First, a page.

Commitment to Agriculture Value Addition Strategies: The Honourable Minister of Budget and Economic Planning emphasized the government’s dedication to creating a conducive environment for agricultural activities. This commitment extends beyond the mere production of cocoa to encompass comprehensive strategies for value addition within the agriculture sector. This approach aligns with the broader goal of empowering farmers and promoting sustainable practices.

Conclusion: The International Cocoa and Chocolate Forum in Abuja provided a platform for stakeholders to align their efforts towards advancing cocoa production in Nigeria. The commitment expressed by key government officials and the emphasis on value addition strategies signal a promising future for the cocoa industry. As researchers, it is crucial for us to delve deeper into the implications of these commitments and explore avenues for collaborative research that supports the sustainable growth of cocoa production in producing regions. By doing so, we contribute to the broader discourse on agricultural sustainability and economic development.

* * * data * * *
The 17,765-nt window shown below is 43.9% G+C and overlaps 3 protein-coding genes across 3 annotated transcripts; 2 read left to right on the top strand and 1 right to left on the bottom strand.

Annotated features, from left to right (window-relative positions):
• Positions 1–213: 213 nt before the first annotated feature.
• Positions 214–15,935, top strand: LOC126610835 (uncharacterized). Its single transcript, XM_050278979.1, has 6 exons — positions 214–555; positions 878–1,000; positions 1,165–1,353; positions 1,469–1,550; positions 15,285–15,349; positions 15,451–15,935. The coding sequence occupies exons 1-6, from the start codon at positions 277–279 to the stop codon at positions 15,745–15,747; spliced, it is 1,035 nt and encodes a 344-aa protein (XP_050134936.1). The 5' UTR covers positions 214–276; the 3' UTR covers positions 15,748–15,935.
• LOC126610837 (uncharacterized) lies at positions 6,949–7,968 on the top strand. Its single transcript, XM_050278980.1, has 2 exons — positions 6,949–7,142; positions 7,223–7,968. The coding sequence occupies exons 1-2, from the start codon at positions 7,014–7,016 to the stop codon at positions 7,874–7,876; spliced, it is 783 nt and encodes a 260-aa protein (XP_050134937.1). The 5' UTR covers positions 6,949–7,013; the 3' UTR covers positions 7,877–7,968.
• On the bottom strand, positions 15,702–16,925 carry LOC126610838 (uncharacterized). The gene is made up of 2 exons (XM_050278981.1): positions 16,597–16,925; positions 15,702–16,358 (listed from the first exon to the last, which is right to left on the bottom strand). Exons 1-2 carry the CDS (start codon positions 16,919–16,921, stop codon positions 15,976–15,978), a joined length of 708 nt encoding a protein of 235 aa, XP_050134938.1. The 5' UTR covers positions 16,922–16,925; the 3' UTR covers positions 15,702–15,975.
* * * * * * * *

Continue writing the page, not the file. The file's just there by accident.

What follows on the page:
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Dr Lauren Rawlins

On 24 January 2024, the Earth & Environment Research Group welcomed external speaker, Dr Lauren Rawlins, who recently completed her PhD at the Department of Environment & Geography at the University of York. Lauren presented her PhD research investigating the impacts of climate change on the glaciers of Greenland. Through remote sensing of the Humboldt Glacier in northwest Greenland, Lauren observed significant seasonal surface melting extending 80 kilometres inland from the coast. The formation of pooled water and drainage networks on the glacier’s surface lowers the surface ‘albedo’ (meaning its ability to reflect incoming solar radiation) and contributes to more melting. The surface meltwater can also infiltrate down to the base of the glacier where it can speed up the ice sheet’s advance toward the comparatively warmer coast, leading to further melting. Lauren’s talk also took us down to SW Greenland where she performed uncrewed aerial vehicle (UAV) surveys and some remarkable 3-D mapping of the smaller, Russell glacier, to study the distribution and interactions of surface meltwater with ‘cryoconite’ (dark patches containing algae, black carbon, and other dark coloured particulates that reduce surface albedo).

Lauren’s talk was riveting and, her research, scientifically rigorous. Understanding the sensitivity of the Greenland ice sheet to external factors is critical for predicting future change.